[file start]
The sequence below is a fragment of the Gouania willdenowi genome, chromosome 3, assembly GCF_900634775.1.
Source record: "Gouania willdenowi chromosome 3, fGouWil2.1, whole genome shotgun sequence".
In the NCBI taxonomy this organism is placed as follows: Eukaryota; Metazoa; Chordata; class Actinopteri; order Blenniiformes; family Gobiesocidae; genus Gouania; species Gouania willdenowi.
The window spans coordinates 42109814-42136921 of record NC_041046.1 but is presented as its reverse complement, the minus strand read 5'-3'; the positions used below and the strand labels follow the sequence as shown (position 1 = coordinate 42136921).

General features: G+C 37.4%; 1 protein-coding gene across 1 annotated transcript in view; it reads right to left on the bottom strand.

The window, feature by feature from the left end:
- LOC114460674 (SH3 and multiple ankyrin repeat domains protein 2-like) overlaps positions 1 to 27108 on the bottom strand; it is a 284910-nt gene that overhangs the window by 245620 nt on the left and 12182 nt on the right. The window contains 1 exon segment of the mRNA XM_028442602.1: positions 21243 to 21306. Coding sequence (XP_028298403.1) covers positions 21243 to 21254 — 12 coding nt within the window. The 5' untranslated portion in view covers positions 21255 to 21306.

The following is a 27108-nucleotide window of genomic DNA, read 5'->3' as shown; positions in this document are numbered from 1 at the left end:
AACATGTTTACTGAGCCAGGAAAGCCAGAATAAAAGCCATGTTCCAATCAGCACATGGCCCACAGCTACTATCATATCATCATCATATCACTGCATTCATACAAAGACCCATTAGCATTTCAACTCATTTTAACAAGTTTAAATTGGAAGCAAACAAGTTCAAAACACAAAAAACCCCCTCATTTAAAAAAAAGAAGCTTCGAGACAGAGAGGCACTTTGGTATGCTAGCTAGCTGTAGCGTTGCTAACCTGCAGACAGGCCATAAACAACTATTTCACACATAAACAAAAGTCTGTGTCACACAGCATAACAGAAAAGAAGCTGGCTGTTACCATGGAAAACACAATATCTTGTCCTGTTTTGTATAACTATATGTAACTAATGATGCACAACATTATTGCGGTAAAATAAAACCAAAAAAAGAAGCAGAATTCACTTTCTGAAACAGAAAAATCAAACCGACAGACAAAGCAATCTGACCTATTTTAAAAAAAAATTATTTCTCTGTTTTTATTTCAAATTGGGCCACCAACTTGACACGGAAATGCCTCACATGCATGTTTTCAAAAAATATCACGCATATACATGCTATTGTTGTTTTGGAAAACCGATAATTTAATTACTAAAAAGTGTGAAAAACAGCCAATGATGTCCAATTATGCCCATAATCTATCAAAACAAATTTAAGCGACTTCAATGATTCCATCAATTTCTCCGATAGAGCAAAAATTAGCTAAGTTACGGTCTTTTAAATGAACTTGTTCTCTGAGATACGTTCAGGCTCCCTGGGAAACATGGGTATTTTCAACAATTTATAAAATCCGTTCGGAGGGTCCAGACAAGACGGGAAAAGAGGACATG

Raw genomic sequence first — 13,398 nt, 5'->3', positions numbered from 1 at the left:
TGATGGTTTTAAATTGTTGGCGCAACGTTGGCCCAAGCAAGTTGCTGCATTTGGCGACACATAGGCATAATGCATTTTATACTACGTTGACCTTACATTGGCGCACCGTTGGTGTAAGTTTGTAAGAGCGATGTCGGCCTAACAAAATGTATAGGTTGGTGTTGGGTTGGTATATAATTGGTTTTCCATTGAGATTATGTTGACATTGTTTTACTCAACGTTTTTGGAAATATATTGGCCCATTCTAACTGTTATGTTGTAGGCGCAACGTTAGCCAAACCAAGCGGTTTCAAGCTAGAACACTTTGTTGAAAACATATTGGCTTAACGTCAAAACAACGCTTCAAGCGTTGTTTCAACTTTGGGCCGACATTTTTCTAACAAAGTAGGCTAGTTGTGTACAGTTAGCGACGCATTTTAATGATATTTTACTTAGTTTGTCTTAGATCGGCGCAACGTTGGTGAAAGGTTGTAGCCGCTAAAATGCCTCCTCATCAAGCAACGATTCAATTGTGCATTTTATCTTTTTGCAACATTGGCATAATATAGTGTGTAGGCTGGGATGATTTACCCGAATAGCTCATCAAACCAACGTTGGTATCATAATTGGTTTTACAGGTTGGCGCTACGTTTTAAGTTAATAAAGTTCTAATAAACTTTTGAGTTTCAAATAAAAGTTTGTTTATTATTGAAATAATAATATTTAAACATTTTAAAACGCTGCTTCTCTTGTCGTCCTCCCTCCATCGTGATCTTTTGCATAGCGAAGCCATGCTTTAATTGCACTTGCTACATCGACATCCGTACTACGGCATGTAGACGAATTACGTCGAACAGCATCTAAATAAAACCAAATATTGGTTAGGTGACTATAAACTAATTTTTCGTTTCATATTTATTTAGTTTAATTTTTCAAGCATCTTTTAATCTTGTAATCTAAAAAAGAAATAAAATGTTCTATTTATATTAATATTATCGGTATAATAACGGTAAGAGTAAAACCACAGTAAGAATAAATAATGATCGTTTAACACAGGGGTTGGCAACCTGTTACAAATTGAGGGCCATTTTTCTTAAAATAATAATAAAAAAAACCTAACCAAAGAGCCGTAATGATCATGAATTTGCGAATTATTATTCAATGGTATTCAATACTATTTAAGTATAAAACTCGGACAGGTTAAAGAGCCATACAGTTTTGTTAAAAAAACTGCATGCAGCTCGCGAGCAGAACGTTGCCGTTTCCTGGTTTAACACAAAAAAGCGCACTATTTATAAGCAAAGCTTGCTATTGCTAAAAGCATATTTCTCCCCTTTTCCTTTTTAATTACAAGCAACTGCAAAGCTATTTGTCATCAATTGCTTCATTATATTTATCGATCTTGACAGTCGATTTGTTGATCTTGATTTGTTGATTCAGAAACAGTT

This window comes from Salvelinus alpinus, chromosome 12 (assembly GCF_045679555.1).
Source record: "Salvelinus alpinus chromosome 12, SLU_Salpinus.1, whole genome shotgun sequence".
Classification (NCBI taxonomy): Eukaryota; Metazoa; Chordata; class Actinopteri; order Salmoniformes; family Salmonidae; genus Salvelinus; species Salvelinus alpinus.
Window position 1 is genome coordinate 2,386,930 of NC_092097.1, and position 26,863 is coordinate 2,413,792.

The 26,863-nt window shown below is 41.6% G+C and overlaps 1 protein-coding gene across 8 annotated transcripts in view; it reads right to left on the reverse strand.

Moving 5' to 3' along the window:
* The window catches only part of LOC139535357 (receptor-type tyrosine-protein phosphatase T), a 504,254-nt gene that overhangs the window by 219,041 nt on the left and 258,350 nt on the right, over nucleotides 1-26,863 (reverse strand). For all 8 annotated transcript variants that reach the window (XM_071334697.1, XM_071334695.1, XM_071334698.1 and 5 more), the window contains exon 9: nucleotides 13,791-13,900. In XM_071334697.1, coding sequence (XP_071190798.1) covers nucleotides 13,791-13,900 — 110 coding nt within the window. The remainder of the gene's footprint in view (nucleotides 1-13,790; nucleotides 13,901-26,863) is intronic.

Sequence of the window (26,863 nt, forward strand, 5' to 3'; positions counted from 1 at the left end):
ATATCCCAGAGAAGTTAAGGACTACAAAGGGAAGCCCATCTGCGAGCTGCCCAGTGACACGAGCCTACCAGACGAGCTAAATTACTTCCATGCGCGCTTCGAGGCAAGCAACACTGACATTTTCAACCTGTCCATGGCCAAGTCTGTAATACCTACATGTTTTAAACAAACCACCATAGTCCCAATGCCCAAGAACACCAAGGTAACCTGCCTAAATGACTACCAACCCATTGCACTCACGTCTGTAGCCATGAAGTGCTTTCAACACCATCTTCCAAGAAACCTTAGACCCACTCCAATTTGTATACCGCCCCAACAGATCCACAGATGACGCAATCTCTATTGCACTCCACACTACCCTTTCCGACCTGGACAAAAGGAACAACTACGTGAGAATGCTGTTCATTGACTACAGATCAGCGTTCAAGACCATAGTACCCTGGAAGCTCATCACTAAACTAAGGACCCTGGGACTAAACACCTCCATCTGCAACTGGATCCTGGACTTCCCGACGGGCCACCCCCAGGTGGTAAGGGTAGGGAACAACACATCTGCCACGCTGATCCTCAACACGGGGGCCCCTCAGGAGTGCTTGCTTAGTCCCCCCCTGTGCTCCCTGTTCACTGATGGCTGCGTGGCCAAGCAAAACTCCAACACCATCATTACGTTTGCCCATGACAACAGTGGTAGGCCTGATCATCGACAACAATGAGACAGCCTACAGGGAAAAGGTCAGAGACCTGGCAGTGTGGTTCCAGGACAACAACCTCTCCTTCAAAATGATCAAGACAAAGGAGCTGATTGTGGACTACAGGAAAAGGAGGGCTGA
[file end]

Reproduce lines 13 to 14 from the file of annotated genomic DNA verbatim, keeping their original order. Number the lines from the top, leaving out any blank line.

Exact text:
Source record: "Salvelinus alpinus chromosome 12, SLU_Salpinus.1, whole genome shotgun sequence".
Classification (NCBI taxonomy): Eukaryota; Metazoa; Chordata; class Actinopteri; order Salmoniformes; family Salmonidae; genus Salvelinus; species Salvelinus alpinus.